It is critical during the enterprise UX design phase that the designer and developer work closely with the IT or technology department to identify what can and cannot be accessed. By knowing the limitations early, app requirements and designs can more accurately reflect the end product saving both time and budget.
Unlike consumer apps which may be introducing a new idea to the world, enterprise apps are created to meet an existing business need. These users are more invested in helping make the app right from the beginning because they will depend on it every work day. They will almost always be willing to help you understand their process and what they must to complete the task, all you have to do is ask.
During initial user interviews, it’s vital to fully understand how employees currently do their jobs, utilize existing tool sets, and the different needs of individuals in different roles. What works for one person in the field, may be completely different for someone behind a desk. Enterprise apps have to address these issues from the beginning, and it’s up to the whole team to understand the issue.
The best part about these direct user interviews is that they will give unbiased and first-hand information to help the team design the app. Ask them what is working, and what is not. How might they improve the process if they were to create it from scratch? What three things would make their life easier?
Make sure the questions are simple but relevant to their job, the task at hand, and the process you are trying to simplify. Take time to craft questions that do not lead the user to any specific answer. For example, don’t ask yes or no questions, or “would you use this” type questions, as they lead the user. Finally, follow up their answer with different questions that are not part of the established ones. Sometimes you have to tug the string a little more to fully understand what they are trying to say.
Listen carefully; often little side comments may be key to unlocking the core problem at hand.
After the first round of designs are complete, it’s important to test a prototype with real employees that will use the app. Do not try to sell them on how the app is better than their current process. If it is, they’ll tell you. If it’s more difficult, they’ll tell you. Most likely, the first pass might miss a step or may have been simplified too much. That’s OK. Take their feedback, make the necessary changes, then get it back in front of them to test again. Do this until the design and process are right.
Finally, gathering and addressing ongoing user feedback about the app is critical to its success and adoption. Be sure to include a feedback mechanism in the app and truly listen to the feedback you are getting. Allow the users to determine the next bits of functionality or bug fix priorities with their feedback, not what someone at corporate HQ says they will get. Apps are most successful when users see their feedback and concerns being addressed in updates.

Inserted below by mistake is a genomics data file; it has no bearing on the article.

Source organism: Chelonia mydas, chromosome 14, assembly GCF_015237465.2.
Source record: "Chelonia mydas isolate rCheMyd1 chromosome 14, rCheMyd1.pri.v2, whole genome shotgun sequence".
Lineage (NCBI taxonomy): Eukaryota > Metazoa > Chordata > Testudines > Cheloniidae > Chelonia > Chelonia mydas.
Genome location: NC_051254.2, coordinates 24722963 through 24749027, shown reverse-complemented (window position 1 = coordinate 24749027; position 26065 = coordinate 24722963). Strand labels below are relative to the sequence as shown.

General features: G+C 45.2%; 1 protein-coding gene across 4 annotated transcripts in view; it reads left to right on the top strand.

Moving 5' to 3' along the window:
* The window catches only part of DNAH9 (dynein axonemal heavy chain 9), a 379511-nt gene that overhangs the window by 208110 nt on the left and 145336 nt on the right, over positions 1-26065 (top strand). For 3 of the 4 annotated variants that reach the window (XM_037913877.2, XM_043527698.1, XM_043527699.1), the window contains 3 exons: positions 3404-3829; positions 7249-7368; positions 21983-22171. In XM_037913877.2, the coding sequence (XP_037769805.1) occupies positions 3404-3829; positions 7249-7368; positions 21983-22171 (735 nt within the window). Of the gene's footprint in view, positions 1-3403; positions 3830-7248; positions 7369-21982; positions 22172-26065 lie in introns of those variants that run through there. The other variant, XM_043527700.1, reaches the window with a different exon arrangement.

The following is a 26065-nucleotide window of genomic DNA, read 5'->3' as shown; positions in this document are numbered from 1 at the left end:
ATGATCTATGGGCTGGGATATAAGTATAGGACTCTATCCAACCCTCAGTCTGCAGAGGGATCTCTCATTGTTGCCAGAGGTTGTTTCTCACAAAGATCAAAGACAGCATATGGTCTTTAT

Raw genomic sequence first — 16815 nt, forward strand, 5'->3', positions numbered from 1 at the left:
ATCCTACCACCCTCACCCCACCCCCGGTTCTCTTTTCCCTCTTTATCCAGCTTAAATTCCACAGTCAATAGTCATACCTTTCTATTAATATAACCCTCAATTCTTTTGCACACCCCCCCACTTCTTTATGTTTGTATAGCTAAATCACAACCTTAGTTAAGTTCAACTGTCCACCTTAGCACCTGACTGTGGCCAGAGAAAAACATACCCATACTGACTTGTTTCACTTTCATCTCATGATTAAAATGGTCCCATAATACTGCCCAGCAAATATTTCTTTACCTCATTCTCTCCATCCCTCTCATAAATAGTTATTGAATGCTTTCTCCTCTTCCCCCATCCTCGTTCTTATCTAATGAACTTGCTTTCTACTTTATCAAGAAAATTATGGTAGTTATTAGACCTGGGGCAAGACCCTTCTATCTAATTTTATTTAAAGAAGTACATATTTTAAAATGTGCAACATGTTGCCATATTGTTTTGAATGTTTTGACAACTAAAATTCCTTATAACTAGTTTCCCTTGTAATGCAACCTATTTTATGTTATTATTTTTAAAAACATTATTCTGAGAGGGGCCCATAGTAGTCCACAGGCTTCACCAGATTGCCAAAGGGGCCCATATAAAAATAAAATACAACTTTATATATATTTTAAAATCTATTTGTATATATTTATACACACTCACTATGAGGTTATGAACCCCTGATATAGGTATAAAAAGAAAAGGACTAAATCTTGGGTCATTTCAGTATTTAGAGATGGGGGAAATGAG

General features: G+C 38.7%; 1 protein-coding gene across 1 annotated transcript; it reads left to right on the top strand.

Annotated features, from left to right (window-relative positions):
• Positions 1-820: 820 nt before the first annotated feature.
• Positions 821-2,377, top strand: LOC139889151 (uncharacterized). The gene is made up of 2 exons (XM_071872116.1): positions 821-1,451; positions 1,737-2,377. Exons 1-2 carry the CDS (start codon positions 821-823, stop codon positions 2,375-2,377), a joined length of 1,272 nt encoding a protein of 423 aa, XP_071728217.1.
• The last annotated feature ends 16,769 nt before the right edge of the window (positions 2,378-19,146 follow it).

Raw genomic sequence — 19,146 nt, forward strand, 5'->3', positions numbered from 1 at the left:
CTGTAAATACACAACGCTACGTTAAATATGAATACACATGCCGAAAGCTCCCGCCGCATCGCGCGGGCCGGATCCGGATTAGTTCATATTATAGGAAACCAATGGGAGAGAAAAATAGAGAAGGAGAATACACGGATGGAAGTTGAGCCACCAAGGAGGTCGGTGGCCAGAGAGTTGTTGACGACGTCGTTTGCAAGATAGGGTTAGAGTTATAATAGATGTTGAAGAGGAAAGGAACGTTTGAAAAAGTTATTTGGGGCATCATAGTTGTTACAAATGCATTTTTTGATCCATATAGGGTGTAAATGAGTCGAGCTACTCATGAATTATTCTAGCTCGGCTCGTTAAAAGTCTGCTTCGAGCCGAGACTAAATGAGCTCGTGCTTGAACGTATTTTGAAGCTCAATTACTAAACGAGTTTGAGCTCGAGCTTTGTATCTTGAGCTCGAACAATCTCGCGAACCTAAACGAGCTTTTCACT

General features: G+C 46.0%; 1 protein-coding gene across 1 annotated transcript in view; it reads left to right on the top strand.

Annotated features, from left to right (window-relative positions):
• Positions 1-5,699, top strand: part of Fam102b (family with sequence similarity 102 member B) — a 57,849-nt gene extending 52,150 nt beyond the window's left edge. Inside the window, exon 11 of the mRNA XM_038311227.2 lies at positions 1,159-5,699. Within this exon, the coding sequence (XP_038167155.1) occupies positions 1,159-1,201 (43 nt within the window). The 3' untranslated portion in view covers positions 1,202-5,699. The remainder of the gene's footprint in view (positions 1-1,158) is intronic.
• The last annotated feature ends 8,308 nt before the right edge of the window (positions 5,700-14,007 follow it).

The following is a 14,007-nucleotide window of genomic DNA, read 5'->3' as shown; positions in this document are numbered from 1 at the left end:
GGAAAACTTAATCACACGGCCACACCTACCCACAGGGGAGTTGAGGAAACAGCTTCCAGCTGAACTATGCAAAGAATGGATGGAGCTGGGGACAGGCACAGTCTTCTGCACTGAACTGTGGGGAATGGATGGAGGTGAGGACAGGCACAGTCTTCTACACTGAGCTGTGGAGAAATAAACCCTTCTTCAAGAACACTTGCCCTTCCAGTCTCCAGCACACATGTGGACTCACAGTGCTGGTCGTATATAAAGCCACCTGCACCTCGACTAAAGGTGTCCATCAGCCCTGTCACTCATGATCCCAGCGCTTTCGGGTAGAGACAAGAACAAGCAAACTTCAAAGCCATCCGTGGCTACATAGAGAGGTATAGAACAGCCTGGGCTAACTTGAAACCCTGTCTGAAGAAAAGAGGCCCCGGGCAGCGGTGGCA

Working with big companies usually means working with a big team. This means there are many different people with their goals for the project, different opinions on what should or should not be included, and all who want to make their mark. Office politics will be a real part of day-to-day interactions, so it’s important to maintain a good working relationship with the key stakeholder. This person will help you navigate the office waters.
Don’t be afraid to say no and push back if a request is made that would change the purpose of the app, negatively affect the experience, or would adversely affect the timeline or budget. The priority must always be the user and enabling their workflow. It’s hard for someone at HQ to argue with direct user comments about what they want or need, so always justify a no with appropriate user feedback, usage data, or other information.
App adoption in the business world isn’t much different than consumer world. Companies all want users to be using the app as much as possible. The difference is that while consumer apps require ads, word of mouth, and other mechanisms to become known in the sea of the app store, businesses can quickly communicate directly with employees over existing channels like email.
But just because users know about the app doesn’t mean they will install or use it. RevUnit’s Product Adoption Strategists work with our clients and development teams throughout the development process to craft a playbook on how to get employees to use, retain, and embrace the app into their day-to-day workflow. This sometimes means changing company policies or procedures to include the app.
This is where design can really help. Onboarding screens that walk the user through the app, a properly tailored experience, and contextual clues on completing specific tasks can all aid in app usage. If you’ve done your homework with user research and testing, then they will use it all on their own without being told to do so.
Finally, Return on Investment (ROI) has to be factored into business apps from the start. How will this help productivity? How will it save the company time or money? Enterprise apps must be able to justify their expense and demonstrate their value more quickly than consumer apps.
It’s not just the initial launch that factors in ROI. Ongoing development, iterations, and bug fixes are all factors that must be considered. Apps are now living things that grow and mature over time; they are no longer build once and done. Most mobile device users now expect regular updates of their apps. Using feedback from actual users will help the team plan, adjust, and set the app’s roadmap for the future while still fitting in with very real business budgets, timelines, and goals. So while one of your grand ideas might not fit in the initial launch, it doesn’t mean it can’t be introduced in a later version if it is still relevant.
These are just a handful of ways that designing an enterprise app is different than one for consumers. In many ways, it’s the same, but there are some distinctly unique things you have to consider. Happy designing!